Should euthanasia be legalised ? . By Duncan Spencer. What is it?. Euthanasia (from Greek word καλού θανάτου : " good death”) refers to the practice of intentionally ending a life in order to relieve pain and suffering.
By Duncan Spencer
Euthanasia (from Greek word καλού θανάτου: "good death”) refers to the practice of intentionally ending a life in order to relieve pain and suffering.
Euthanasia is categorized in different ways, voluntary, non-voluntary, or involuntary. Voluntary euthanasia is legal in some countries and U.S. states. Non-voluntary euthanasia is illegal in all countries. Involuntary euthanasia is usually considered murder.
There are different views on euthanasia in each country. The British House of Lords Select Committee on Medical Ethics defines euthanasia as "a deliberate intervention undertaken with the express intention of ending a life, to relieve intractable suffering".In the Netherlands, euthanasia is thought to be "termination of life by a doctor at the request of a patient“.
Euthanasia originated in ancient Greece. Hippocrates mentioned euthanasia in the Hippocratic Oath. The original Oath states, “To please no one will I prescribe a deadly drug nor give advice which may cause his death.”Despite this, the ancient Greeks and Romans generally did not believe that life needed to be preserved at any cost, and were tolerant of suicide in cases where no relief could be offered to the terminally ill or where a person no longer cared for their own life.
I personally think voluntary euthanasia should be legalised. I think that mainly because the whole point of voluntary euthanasia is that we allow a patient who is terminally ill or suffering a large amount of pain die peacefully but in a majority of countries this is not allowed because it is an act against human rights. But yet in a lot of those countries they take the life of criminals and animals even if they don’t want to die, but if any Australian terminally ill who want to embrace the cold hands of death asks can you please let me pass on the answer would be a strong solid no. if we are only using euthanasia to help the people we love get through a time of massive pain then what is the problem.
Euthanasia is now illegal in Australia. Even though it was once legal in the Northern Territory.
In Ireland, it is illegal for a doctor to actively contribute to someone's death. It is not, however, illegal to remove life support and other treatment should a person request it.
Recently the French medical ethics council suggested that assisted suicide should exceptionally be allowed when an unwell patient makes "persistent, lucid and repeated requests" to end their life.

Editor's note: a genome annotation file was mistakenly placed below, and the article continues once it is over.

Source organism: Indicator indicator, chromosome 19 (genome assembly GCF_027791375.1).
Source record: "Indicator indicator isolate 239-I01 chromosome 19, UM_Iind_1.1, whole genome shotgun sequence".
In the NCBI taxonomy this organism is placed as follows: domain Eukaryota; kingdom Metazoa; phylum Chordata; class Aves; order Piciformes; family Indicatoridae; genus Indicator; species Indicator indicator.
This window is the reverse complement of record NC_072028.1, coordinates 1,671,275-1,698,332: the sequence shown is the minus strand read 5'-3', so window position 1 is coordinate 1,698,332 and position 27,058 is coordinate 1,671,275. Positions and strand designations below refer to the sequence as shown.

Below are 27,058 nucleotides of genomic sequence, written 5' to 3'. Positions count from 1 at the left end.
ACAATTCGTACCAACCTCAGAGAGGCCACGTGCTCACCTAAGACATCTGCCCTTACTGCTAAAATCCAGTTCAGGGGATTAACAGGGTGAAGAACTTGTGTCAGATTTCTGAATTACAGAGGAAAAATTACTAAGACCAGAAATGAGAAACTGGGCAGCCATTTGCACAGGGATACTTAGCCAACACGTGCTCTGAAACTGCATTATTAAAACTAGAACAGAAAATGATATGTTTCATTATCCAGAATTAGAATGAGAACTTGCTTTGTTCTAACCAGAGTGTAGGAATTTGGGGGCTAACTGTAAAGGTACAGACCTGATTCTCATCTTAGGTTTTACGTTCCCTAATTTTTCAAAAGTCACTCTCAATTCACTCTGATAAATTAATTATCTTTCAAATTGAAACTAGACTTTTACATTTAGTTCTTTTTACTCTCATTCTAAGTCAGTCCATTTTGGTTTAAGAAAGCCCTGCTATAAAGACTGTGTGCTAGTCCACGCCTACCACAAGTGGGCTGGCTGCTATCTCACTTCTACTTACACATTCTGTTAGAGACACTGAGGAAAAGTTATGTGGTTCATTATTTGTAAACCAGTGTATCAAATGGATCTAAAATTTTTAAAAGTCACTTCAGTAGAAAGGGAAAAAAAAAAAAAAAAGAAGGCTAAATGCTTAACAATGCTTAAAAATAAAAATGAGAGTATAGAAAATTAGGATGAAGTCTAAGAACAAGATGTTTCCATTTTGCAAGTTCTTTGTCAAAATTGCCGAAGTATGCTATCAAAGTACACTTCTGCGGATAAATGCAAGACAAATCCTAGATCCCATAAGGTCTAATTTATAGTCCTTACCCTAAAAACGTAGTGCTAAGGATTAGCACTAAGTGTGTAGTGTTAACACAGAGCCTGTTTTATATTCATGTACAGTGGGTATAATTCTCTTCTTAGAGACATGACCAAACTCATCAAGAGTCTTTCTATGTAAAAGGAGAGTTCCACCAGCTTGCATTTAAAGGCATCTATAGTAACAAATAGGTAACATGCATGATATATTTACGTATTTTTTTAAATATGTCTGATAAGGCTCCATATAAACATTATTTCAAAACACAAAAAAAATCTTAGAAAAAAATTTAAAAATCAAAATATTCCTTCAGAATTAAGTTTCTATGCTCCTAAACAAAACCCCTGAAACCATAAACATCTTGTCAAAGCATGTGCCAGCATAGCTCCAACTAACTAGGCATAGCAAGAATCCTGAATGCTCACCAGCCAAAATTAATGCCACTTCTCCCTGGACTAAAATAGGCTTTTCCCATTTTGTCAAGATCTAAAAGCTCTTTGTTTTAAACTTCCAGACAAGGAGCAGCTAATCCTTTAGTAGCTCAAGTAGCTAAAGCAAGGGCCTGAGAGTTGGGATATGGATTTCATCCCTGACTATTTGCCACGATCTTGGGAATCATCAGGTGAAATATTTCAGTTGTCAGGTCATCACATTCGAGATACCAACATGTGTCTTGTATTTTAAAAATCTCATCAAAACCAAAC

Euthanasia is illegal in the United Kingdom. Any person who is found to be assisting suicide is breaking the law and can be convicted of assisting suicide or attempted assisted suicide. Between 2003 and 2006 there were four attempts to introduce bills that would have legalised voluntary euthanasia, all of them were rejected by the UK Parliament.
The Japanese government has no official laws on the status of euthanasia and the Supreme Court of Japan has never ruled on the matter. Rather, to date, Japan's euthanasia policy has been decided by two local court cases, one in Nagoya in 1962, and another after an incident at Tokai University in 1995. The first case involved "passive euthanasia and the latter case involved "active euthanasia". The judgments in these cases set forth a legal framework and a set of conditions that state both passive and active euthanasia could be legal.
Euthanasia is illegal in the Philippines. In 1997, the Philippine Senate considered passing a bill legalizing passive euthanasia. The bill met a strong opposition from the Philippines Catholic Church. If legalized the Philippines would have been the first country to legalize euthanasia.
Euthanasia takes away the pain that people feel just before death and unnecessary suffering, also it means we uses less recourses and less time caring for the terminally ill
Supporters of euthanasia believe that allowing people to ‘die with dignity’ is kinder than forcing them to continue their lives with suffering, pain and the fear of that tonight's dinner will be there last
Some believe that every patient has a right to choose when to die instead of waiting and waiting till finally the cold hands of death slowly move their way into the patient’s heart and take their life.
Proponents believe that euthanasia can be safely regulated by government legislation.
It is practically murder and it means the sick will have less time with their family and friends before they pass on.
Alternative treatments are available, such as palliative care and hospices. We do not have to kill the patient to kill the symptoms. Nearly all pain can be relieved.
There is no ‘right’ to be killed and there are real dangers of ‘slippery slopes’. Opening the doors to voluntary euthanasia could lead to non-voluntary and involuntary euthanasia, by giving doctors the power to decide when a patient’s life is not worth living.
We could never truly control it. Reports from the Netherlands, where euthanasia and physician-assisted suicide are legal, reveal that doctors do not always report it.
The assumption that patients should have a right to die would impose on doctors a duty to kill, therefor restricting the autonomy of the doctor. Also, a ‘right to die’ for some people might well become a ‘duty to die’ by others, particularly those who are vulnerable or dependent upon others.